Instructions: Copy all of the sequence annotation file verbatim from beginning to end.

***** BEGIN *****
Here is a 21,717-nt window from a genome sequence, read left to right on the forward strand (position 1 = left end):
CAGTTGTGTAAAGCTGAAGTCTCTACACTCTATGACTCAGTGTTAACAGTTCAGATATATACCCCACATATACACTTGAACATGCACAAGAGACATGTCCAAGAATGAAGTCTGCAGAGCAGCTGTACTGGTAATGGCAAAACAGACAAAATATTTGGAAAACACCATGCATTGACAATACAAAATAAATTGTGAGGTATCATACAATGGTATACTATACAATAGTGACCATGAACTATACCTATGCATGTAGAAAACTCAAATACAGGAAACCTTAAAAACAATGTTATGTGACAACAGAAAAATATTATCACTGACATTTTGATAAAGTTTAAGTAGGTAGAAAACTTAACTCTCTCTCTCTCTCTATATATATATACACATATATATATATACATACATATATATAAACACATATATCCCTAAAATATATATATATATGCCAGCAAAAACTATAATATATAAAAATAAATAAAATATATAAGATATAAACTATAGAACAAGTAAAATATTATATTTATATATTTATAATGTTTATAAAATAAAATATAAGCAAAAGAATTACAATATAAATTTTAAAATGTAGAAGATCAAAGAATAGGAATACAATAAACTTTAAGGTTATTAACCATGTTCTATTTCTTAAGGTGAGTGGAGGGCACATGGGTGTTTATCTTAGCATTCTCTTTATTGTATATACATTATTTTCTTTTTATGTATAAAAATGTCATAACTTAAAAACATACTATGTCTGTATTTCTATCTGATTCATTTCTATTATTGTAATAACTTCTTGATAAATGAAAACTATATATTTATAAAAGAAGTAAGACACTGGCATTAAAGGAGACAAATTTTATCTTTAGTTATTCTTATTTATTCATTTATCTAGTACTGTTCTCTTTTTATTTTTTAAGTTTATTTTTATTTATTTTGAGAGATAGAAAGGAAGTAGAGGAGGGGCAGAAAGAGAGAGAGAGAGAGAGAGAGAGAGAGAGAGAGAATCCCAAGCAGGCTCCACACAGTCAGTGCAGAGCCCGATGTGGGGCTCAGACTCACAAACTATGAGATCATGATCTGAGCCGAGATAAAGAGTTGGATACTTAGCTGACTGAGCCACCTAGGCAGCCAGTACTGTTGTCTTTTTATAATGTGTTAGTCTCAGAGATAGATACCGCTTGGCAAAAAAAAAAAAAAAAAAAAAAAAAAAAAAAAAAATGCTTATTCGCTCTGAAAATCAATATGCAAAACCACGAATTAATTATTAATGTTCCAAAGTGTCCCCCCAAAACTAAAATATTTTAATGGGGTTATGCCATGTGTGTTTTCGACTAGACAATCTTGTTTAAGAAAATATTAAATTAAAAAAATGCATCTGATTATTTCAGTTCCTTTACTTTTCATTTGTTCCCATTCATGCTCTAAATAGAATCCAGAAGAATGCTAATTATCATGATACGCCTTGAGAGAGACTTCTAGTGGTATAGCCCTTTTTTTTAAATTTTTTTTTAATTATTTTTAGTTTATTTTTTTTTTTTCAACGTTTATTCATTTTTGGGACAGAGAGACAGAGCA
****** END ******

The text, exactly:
Here is a 21,717-nt window from a genome sequence, read left to right on the forward strand (position 1 = left end):
CAGTTGTGTAAAGCTGAAGTCTCTACACTCTATGACTCAGTGTTAACAGTTCAGATATATACCCCACATATACACTTGAACATGCACAAGAGACATGTCCAAGAATGAAGTCTGCAGAGCAGCTGTACTGGTAATGGCAAAACAGACAAAATATTTGGAAAACACCATGCATTGACAATACAAAATAAATTGTGAGGTATCATACAATGGTATACTATACAATAGTGACCATGAACTATACCTATGCATGTAGAAAACTCAAATACAGGAAACCTTAAAAACAATGTTATGTGACAACAGAAAAATATTATCACTGACATTTTGATAAAGTTTAAGTAGGTAGAAAACTTAACTCTCTCTCTCTCTCTATATATATATACACATATATATATATACATACATATATATAAACACATATATCCCTAAAATATATATATATATGCCAGCAAAAACTATAATATATAAAAATAAATAAAATATATAAGATATAAACTATAGAACAAGTAAAATATTATATTTATATATTTATAATGTTTATAAAATAAAATATAAGCAAAAGAATTACAATATAAATTTTAAAATGTAGAAGATCAAAGAATAGGAATACAATAAACTTTAAGGTTATTAACCATGTTCTATTTCTTAAGGTGAGTGGAGGGCACATGGGTGTTTATCTTAGCATTCTCTTTATTGTATATACATTATTTTCTTTTTATGTATAAAAATGTCATAACTTAAAAACATACTATGTCTGTATTTCTATCTGATTCATTTCTATTATTGTAATAACTTCTTGATAAATGAAAACTATATATTTATAAAAGAAGTAAGACACTGGCATTAAAGGAGACAAATTTTATCTTTAGTTATTCTTATTTATTCATTTATCTAGTACTGTTCTCTTTTTATTTTTTAAGTTTATTTTTATTTATTTTGAGAGATAGAAAGGAAGTAGAGGAGGGGCAGAAAGAGAGAGAGAGAGAGAGAGAGAGAGAGAGAGAGAATCCCAAGCAGGCTCCACACAGTCAGTGCAGAGCCCGATGTGGGGCTCAGACTCACAAACTATGAGATCATGATCTGAGCCGAGATAAAGAGTTGGATACTTAGCTGACTGAGCCACCTAGGCAGCCAGTACTGTTGTCTTTTTATAATGTGTTAGTCTCAGAGATAGATACCGCTTGGCAAAAAAAAAAAAAAAAAAAAAAAAAAAAAAAAAAATGCTTATTCGCTCTGAAAATCAATATGCAAAACCACGAATTAATTATTAATGTTCCAAAGTGTCCCCCCAAAACTAAAATATTTTAATGGGGTTATGCCATGTGTGTTTTCGACTAGACAATCTTGTTTAAGAAAATATTAAATTAAAAAAATGCATCTGATTATTTCAGTTCCTTTACTTTTCATTTGTTCCCATTCATGCTCTAAATAGAATCCAGAAGAATGCTAATTATCATGATACGCCTTGAGAGAGACTTCTAGTGGTATAGCCCTTTTTTTTAAATTTTTTTTTAATTATTTTTAGTTTATTTTTTTTTTTTCAACGTTTATTCATTTTTGGGACAGAGAGACAGAGCA